New Fairfield Representative Richard Smith says he's disappointed the Judiciary Committee narrowly approved a bill to shrink drug-free school zones and all felony drug possession charges to misdemeanors. Smith, a practicing attorney, says he voted against the measure in the Judiciary Committee because of the potential long-lasting affects it will have. The group voted 22 to 20 in the early morning hours of the final day for sending bills out of Committee.
The drug-free school zone would be reduced from the current 1,500 feet to the immediate school property.
The legislation is a core piece of Governor Malloy's proposed Second Chance Society program. Smith says the bill would allow anyone to possess up to a kilogram of narcotics without being charged with a felony.
Proponents claim its intent is to give drug offenders a second chance at turning their life around by making drug possession a simple misdemeanor, barring them from a mandatory jail sentence. Smith says there would be no limit on the quantity or type of the possessed drug, nor is there an enhanced penalty for multiple offenses.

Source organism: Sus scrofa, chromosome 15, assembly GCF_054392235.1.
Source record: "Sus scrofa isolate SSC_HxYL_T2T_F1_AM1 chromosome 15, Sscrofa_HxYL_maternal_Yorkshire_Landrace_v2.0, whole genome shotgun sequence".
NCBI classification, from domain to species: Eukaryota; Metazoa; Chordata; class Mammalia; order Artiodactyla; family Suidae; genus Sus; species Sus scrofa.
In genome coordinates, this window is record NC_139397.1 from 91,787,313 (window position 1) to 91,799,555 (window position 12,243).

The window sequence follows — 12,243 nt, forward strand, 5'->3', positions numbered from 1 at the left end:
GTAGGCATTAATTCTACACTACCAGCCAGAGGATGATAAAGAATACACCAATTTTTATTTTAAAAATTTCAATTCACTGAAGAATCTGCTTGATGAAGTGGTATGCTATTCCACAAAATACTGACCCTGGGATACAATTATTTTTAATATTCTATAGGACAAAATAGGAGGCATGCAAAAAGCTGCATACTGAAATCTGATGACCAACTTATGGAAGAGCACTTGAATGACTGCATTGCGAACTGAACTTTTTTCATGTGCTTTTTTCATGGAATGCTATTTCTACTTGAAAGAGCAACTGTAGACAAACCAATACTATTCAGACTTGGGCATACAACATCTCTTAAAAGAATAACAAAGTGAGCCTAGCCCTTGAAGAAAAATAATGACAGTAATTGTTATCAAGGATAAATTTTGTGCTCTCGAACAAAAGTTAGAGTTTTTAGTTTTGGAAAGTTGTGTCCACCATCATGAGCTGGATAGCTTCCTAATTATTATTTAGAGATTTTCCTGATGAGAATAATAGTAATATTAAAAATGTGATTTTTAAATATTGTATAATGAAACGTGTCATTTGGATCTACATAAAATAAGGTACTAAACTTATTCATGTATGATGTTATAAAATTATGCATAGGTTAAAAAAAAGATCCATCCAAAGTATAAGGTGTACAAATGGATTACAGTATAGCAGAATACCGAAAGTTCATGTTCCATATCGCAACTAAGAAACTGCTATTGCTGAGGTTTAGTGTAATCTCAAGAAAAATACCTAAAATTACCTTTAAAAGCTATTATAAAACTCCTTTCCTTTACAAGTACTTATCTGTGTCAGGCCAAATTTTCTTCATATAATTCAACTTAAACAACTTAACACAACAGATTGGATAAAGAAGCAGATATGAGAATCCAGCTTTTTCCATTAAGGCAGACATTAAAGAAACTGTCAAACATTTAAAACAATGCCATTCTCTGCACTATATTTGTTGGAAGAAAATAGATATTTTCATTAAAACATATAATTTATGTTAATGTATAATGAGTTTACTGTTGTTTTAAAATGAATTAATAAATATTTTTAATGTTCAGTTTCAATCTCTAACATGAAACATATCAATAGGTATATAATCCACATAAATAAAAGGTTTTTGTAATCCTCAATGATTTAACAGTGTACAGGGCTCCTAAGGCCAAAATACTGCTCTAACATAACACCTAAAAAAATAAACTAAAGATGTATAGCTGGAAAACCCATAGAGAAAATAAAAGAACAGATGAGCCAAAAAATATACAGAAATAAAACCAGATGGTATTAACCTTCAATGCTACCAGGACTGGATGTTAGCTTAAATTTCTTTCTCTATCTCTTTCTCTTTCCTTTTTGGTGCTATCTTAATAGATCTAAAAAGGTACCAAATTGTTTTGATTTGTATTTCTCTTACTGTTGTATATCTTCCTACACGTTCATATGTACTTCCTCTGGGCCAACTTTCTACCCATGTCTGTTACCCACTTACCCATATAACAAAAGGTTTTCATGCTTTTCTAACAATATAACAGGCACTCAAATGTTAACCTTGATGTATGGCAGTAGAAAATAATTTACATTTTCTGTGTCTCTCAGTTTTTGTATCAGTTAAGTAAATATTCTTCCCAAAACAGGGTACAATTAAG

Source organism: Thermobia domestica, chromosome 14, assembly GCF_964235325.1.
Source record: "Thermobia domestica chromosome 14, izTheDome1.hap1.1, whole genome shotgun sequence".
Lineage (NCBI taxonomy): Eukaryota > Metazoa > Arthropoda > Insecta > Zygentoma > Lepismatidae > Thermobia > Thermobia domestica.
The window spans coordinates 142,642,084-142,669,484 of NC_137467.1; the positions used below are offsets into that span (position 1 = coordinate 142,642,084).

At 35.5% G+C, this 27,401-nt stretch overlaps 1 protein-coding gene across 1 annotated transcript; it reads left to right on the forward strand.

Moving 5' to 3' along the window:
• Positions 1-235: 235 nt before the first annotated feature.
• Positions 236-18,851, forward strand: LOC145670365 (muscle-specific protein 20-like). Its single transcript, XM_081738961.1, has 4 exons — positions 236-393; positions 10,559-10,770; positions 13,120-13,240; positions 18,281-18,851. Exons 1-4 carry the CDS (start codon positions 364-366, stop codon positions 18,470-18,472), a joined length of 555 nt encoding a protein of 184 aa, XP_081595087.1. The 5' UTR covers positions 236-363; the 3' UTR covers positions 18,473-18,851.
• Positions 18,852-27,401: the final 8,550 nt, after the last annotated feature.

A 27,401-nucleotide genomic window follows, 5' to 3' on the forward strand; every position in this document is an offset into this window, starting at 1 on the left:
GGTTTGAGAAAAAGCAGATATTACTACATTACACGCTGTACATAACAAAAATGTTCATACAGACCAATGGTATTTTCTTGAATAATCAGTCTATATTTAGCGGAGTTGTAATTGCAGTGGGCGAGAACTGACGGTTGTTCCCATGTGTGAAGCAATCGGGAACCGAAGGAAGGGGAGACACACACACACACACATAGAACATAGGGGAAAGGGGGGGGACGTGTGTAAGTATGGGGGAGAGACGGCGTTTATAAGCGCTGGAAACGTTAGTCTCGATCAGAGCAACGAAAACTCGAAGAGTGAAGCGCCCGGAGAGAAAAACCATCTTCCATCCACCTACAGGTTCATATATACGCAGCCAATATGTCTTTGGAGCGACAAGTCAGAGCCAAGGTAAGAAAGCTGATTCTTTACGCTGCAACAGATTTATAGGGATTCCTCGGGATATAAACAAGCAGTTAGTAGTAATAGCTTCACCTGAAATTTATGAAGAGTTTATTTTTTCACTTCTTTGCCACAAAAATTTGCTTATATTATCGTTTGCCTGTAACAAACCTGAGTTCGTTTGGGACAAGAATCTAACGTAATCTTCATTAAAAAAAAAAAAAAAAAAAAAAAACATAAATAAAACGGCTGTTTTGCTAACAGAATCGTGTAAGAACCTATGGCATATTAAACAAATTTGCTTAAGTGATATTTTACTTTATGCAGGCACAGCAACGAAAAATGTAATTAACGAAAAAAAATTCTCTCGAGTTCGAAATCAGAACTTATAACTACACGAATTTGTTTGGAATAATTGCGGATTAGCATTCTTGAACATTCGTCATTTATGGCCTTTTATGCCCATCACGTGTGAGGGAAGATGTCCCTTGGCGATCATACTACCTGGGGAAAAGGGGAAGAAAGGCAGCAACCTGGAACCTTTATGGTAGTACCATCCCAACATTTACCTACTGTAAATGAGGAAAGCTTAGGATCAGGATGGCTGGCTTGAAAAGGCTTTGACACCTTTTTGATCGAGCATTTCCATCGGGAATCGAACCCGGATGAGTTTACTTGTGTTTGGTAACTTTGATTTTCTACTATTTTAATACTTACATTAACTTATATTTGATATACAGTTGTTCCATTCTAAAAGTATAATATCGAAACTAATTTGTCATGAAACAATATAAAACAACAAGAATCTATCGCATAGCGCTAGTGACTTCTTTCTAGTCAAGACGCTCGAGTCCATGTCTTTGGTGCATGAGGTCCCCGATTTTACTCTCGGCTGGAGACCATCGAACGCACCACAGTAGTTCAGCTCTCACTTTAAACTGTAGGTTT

Smith says he would rather see the person addicted to drugs get treatment as opposed to sitting in a jail cell, but that this bill does not provide for that.
5pm came and went Friday and the Danbury Whalers had not moved out of the Danbury Ice Arena. Eagle Ice Sports, which owns the Arena, sent the Whalers owners a letter earlier this month saying that it would not be renewing their second five-year term of a lease signed 5 years ago. Among the complaints listed in the letter was the team paying invoices for rent and other expenses late. The arena also cited the team allowing customers to bring in outside food, drinks and alcoholic beverages. The Whalers CEO claims the Arena owes the team money. Negotiations are reportedly still under way.
Danbury officials are looking to increase revenue to the City through regionalization. During his budget address, Danbury Mayor Mark Boughton suggested leasing 10 jail cells a night.